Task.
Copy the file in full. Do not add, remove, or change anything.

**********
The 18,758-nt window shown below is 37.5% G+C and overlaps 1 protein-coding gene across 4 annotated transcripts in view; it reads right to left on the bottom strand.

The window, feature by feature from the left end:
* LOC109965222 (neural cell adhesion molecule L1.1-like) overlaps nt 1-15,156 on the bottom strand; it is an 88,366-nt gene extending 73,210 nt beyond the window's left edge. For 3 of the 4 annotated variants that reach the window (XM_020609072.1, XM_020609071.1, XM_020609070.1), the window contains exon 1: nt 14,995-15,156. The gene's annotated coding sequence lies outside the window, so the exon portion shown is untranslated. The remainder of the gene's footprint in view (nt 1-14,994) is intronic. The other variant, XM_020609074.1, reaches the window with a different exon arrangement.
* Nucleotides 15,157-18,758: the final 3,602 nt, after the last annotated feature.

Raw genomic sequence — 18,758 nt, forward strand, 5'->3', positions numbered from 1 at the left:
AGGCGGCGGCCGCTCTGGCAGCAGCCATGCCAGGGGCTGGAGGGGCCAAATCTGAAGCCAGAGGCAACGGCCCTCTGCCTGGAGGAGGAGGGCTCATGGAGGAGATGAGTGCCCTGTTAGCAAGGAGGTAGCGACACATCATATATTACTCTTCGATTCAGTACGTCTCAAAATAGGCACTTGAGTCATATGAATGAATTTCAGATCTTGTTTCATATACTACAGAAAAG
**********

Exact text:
The 18,758-nt window shown below is 37.5% G+C and overlaps 1 protein-coding gene across 4 annotated transcripts in view; it reads right to left on the bottom strand.

The window, feature by feature from the left end:
* LOC109965222 (neural cell adhesion molecule L1.1-like) overlaps nt 1-15,156 on the bottom strand; it is an 88,366-nt gene extending 73,210 nt beyond the window's left edge. For 3 of the 4 annotated variants that reach the window (XM_020609072.1, XM_020609071.1, XM_020609070.1), the window contains exon 1: nt 14,995-15,156. The gene's annotated coding sequence lies outside the window, so the exon portion shown is untranslated. The remainder of the gene's footprint in view (nt 1-14,994) is intronic. The other variant, XM_020609074.1, reaches the window with a different exon arrangement.
* Nucleotides 15,157-18,758: the final 3,602 nt, after the last annotated feature.

Raw genomic sequence — 18,758 nt, forward strand, 5'->3', positions numbered from 1 at the left:
AGGCGGCGGCCGCTCTGGCAGCAGCCATGCCAGGGGCTGGAGGGGCCAAATCTGAAGCCAGAGGCAACGGCCCTCTGCCTGGAGGAGGAGGGCTCATGGAGGAGATGAGTGCCCTGTTAGCAAGGAGGTAGCGACACATCATATATTACTCTTCGATTCAGTACGTCTCAAAATAGGCACTTGAGTCATATGAATGAATTTCAGATCTTGTTTCATATACTACAGAAAAG